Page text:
Art

  • A Raucous Silence Paid Member

    There’s one on every meditation retreat: the roommate who crinkles potato chip wrappers all night, keeping you awake; the meditator on the next cushion who squirms nonstop; the know-it-all who flaunts his “enlightenment.” If this sounds familiar, be prepared to laugh uproariously in recognition. If it doesn’t—well, watch and learn. More »
  • A 1,500-Year-Old Monastery Teaches Buddhism to Chinese Millennials with Stop-Animation Shorts Paid Member

    Founded in 2011, Longquan Comic and Animation Group shoots its Buddhist-themed, stop-motion animation shorts in a mountain cave in Beijing's Fenghuangling Nature Park.  Longquan Monastery's abbot, Venerated Master Xueching, who is also Vice Chairman and Secretary-General of the Buddhist Association of China, first started using social media several years prior. Now, with a crew composed solely of monks and volunteers, the 1,500-year-old monastery produces enormously popular short films to make Buddhist precepts and teachings understandable and relevant to daily life, which it shares on Weibo, China's equivalent to Twitter. More »
  • Tibet 2.0 Paid Member

    Transcending TibetThrough April 12, 2015Rogue Space, New York Tserang Dhundrup's Gold iPhone sums up the contradictions of modern urban life in Lhasa. Organizing an art show around a geographic region or ethnic group is treacherous: it can easily result in a grouping of works that otherwise have nothing in common or, worse, reinforce unwanted stereotypes. Transcending Tibet—presented by the Trace Foundation in partnership with Arthub Asia—is alert to these dangers and does a good job of avoiding most of them. More »
  • Myanmar's Cosmic Theater Paid Member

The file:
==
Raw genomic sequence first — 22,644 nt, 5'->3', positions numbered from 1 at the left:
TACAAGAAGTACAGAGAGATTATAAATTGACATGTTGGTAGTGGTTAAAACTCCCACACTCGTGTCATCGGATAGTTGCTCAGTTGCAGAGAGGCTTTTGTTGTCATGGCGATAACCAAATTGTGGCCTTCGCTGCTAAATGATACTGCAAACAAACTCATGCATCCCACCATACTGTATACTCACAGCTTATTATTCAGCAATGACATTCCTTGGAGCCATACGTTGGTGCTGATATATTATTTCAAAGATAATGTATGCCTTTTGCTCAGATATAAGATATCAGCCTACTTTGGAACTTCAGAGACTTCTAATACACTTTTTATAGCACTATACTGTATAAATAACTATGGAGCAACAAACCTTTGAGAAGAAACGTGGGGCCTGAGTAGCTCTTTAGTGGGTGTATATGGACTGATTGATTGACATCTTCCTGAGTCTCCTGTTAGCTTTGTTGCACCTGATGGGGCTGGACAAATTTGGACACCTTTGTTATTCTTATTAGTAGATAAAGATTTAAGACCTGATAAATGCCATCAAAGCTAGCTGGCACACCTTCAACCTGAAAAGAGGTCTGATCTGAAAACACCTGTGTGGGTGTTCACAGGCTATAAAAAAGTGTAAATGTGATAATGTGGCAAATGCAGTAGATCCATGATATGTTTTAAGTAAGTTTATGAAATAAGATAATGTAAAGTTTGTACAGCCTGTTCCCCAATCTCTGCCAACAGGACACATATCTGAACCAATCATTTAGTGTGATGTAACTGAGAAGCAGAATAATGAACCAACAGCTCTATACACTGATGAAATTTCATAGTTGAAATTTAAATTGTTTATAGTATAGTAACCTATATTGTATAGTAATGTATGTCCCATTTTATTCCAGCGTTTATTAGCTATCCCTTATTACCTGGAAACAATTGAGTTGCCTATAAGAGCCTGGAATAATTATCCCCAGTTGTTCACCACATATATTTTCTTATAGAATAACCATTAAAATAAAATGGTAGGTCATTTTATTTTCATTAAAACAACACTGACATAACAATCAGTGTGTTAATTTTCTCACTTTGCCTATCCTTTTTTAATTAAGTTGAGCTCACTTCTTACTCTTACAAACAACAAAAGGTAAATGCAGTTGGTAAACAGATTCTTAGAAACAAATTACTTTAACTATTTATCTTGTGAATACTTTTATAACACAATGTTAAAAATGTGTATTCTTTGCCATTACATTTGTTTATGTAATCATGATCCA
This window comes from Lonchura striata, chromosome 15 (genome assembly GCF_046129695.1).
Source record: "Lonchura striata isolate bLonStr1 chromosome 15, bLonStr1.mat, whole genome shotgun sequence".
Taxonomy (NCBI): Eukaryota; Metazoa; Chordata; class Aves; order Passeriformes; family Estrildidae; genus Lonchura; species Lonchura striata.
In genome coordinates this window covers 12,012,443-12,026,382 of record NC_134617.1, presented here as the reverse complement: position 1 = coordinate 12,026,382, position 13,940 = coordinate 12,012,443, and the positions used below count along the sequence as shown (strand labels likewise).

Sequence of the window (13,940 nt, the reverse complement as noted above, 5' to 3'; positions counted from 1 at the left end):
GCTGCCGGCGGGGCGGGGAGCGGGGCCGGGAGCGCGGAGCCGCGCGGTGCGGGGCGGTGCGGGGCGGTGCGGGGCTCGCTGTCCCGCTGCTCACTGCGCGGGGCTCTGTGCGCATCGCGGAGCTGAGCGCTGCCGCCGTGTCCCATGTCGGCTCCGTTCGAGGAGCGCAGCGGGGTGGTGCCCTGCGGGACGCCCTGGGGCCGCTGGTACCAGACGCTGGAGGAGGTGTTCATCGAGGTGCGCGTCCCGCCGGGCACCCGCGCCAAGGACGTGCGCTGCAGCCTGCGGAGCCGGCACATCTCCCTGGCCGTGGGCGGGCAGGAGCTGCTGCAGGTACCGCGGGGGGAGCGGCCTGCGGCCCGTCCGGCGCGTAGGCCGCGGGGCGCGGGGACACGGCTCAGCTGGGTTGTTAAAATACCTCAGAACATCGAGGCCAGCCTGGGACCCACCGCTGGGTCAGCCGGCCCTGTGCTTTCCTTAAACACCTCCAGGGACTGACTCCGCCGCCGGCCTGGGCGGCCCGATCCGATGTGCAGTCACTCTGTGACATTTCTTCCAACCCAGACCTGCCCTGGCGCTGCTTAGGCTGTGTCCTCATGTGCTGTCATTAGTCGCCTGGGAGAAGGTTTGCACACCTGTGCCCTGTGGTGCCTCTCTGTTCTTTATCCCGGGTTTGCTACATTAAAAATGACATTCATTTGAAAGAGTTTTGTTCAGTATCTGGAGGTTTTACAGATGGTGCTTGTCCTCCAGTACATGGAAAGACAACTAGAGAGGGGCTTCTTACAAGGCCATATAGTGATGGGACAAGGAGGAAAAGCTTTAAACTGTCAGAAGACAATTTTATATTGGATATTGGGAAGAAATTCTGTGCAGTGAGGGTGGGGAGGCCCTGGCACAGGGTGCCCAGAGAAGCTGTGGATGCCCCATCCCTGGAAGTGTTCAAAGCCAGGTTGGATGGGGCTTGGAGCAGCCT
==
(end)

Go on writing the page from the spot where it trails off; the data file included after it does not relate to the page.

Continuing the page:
Buddhist Art of MyanmarFebruary 10–May 10, 2015Asia Society, New York A Pyu period copper statue of a seated Buddha from the 8th or 9th century. Four years ago, Burma, now known as Myanmar, ended its decades-long isolation from much of the world. Now the Asia Society has mounted the first-ever museum show of Burmese Buddhist art in the US. The works included are fantastically varied in appearance, and for good reason. Until British rule in the late 19th and early 20th centuries, the region comprising present-day Myanmar was a collection of separate kingdoms whose names, borders, and populations changed over the centuries. Providing a common thread among these disparate cultures was Buddhism, still practiced by 90 percent of the population of Myanmar. More »
  • Zen Moves Through Paid Member

    Trying to identify an artist’s Zen Buddhist influence is something of a fool's errand—and perhaps an antithetical one. The religion, after all, has a long, proud tradition of underplaying any overt impact it has on an adherent’s life. Ancient master Hiakajo Roshi famously summed up the practice with a rather spare injunction for students to eat when hungry and sleep when tired. Chan master Linji Yixuan, founder of the Rinzai school, echoes the sentiment in his oft-cited koan “If you meet the Buddha on the road, kill him.” Nevertheless, Zen Buddhist artists abound, so it’s tempting to wonder how practice might mingle with craft. More »
  • The Robert Frost Kickball Club Paid Member

    In my soul grows a small soul. In my small soul, one smaller. Infinite repetition, nonstop loop. Each beanstalk is an endophyte. Inside my teeth lie small baby teeth. Inside those, infinitesimal baby teeth. I reject each grim oath whispered by gypsies in Western Mass. I fumigate rotting futons. If he were still akickin' I'd kick Robert Frost's ass in kickball. I'd pop the ball, restitch it with shards of marble. I'd talk shit + run up the motherfuckin' score. The game within the game. I hereby donate my bargain-bin Kama Sutra handbook to a humanoid giraffe named Koan. Koan rocks black  glasses and a Kangol. More »